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Ruth, Ruth, Jack's wife. I am mad; but then I hear
The wind moan Ruth, love Ruth, my lost love Ruth,
Oh, Ruth, Ruth, Ruth, lost now for evermore.
Twelve years ago, I thought my heart would break,
When she-my only woman in the world-
Became Jack's wife; but she will never know
Now, ah, ha! ha! ha! When Jack lived, by God!
I never dreamed of breathing it at all.
Yes; I was faithful to my friend and her;
But, ah! when he was dead and when I knew
She loved me, I went mad, I dared not sleep
For fear of dreams too terrible to breathe.
I strove, strove, strove to loathe her lovely face;
For, though you must not tell a soul on earth,
I say that-ah, ha! ha! How goes the song,

Damned old sea-dogs, lying forgotten,

Pou shall your green-girt mother enfold
With shell-grown cabins and hulks grown rotten,

And weedy cables and green sea-mould ;
And bars of bullion and Spanish gold;

And bleached white bones and ..

I say just this, no more, murder will out!
Murder will out, my friend, murder will out!

Well, as you know, the knife was in my hand,
When suddenly, as it seemed to me, we passed
The line of a great Valley on the coast,
A ragged gorge of gloom amongst the hills ;
And whether a wind swept through it and made us heel
Unawares over, I hardly know; but there
We lay nigh flat for a moment, and with the shock
The ballast shifted, and a broadside wave
Struck us before we righted, and made us heel
A little farther, and over the sinking gunwale
The whole sea scrambled in and filled us; then
Down, down, down in a hideous whirl we went,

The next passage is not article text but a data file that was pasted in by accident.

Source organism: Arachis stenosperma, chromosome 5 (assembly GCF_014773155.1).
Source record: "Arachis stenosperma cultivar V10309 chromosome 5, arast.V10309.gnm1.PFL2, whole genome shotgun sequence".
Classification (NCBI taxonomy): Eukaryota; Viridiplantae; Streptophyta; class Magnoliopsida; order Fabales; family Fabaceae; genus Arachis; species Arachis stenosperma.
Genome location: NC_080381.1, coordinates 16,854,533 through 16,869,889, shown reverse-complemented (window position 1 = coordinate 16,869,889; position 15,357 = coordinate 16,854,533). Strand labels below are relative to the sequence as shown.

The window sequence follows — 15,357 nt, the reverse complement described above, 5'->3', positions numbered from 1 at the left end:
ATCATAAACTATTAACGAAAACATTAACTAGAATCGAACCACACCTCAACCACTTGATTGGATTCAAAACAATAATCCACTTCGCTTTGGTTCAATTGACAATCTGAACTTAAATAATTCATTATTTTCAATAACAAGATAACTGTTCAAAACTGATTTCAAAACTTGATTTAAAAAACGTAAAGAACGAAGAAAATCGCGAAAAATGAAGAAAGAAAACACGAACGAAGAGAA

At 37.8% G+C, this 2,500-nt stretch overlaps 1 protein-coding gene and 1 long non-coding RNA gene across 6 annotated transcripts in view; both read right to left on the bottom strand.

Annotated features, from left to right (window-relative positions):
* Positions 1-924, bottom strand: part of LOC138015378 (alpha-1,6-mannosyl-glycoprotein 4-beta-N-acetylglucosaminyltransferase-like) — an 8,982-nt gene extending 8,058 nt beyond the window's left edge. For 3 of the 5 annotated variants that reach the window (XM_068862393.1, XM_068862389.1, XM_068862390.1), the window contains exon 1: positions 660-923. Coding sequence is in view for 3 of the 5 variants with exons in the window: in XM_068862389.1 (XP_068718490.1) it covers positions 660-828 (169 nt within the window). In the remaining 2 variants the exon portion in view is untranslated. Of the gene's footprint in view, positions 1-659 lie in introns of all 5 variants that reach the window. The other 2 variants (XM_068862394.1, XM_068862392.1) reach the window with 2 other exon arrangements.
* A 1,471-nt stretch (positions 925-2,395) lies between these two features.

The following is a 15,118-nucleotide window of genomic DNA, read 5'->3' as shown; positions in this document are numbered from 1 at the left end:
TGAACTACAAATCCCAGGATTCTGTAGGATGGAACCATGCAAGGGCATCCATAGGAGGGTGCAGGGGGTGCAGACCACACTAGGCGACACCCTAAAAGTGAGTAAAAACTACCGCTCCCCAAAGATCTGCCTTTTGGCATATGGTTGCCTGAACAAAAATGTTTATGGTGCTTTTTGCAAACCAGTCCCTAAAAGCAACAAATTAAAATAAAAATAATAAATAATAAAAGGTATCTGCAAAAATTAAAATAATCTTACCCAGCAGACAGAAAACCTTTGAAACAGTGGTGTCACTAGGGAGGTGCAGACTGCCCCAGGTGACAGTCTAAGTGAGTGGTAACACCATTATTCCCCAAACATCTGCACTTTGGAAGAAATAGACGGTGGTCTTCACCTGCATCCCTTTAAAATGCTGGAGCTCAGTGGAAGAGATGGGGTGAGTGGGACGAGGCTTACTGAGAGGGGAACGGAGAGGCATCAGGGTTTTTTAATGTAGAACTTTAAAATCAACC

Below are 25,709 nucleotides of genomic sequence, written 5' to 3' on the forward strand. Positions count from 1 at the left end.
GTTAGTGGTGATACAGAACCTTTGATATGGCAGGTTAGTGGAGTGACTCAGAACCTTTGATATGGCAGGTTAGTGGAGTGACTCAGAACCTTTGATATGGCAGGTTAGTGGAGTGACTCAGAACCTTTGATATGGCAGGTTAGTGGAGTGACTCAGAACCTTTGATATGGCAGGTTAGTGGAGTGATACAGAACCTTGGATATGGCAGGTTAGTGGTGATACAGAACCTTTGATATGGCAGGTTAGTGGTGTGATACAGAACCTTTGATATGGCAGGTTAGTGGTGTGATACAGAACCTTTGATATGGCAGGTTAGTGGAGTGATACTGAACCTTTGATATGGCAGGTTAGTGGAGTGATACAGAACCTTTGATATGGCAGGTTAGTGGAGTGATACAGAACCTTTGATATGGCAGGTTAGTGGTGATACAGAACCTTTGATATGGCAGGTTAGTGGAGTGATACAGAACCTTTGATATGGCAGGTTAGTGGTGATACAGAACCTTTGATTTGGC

Down in a drowning roar of cataract gloom,
Down, down for ever; down, down into hell;
Down till the breast and eyeballs almost burst

For freedom from that agony; at last
The mad whirl sank into a ghastly peace
Loaded with cold dark death, far down, far down,
Under the sea, and with one frantic thrust
I struck my hands and face up, up to seek
The stars again; but, there, there, even now
The memory of that moment shrieks aloud
With horror; something clasped me, held me down
To stifle and struggle. Oh, my God, my God,
Some suffocating nightmare of the sea
With human arms had gripped me! Ay, you

know
Who that was! No; no; no; there was no help;
I say there was no help: I could not save him;
For he was tangled in the cordage: God,
I say that Jack was trapped there; and his arms
Clung blindly to me as a child might cling
To its mother in the darkness : my soul screamed
For life, life; and my bursting eyeballs burned
Against the weight of waters; my teeth grinned
Upwards at God, and my hand held the knife;
And then the coward that sleeps in all of us
Woke like a beast and revelled. Could I help
What slept within me? Is there any man
Made as we are—Oh ay, poor mad Tom knows;
The village used to call me Doctor Tom
Because I read so many books,—a man
Made, body and blood, out of the buried past
Of all his forefathers in all the worlds
And all the years from all eternity,-
Is there a man, I say, can even dream
He knows what cravings, what wild instincts lurk
Within him, darkly as adders in a wood,
Ready to strike if some new chance arise
Beyond his use and custom ? Chain him down,
Your saint, his lips against the quivering lips
Of one he loved; would law prevent the heart
Beating a little quicker even in death?
Leave them a little; will their virtue make
The contact less a kiss or freeze the cry
Of sex in either's blood ? Before my God,
I struggled first to free him; then to free

Myself, myself! I struggled and strove to unclench
His grip: I tore at him; my nails bent back
And bled, and still he gripped me bursting there
With agony; I smote the heft of the knife
Again, again, into his cold dumb face,
And his grip tightened; then, I know not how,
But all the wild beasts in me suddenly hungered
And leapt for joy as I thrust and thrust the cold
Sharp steel in a savage sensual ecstasy,
Again, again, into his quivering throat,
The throat that in some nightmare of the past
I had seen her kiss and kiss. I thrust it in
Again, again, and hacked those kisses out,
And warmed my hands in blood until I felt
The grip relax and the dead face fall back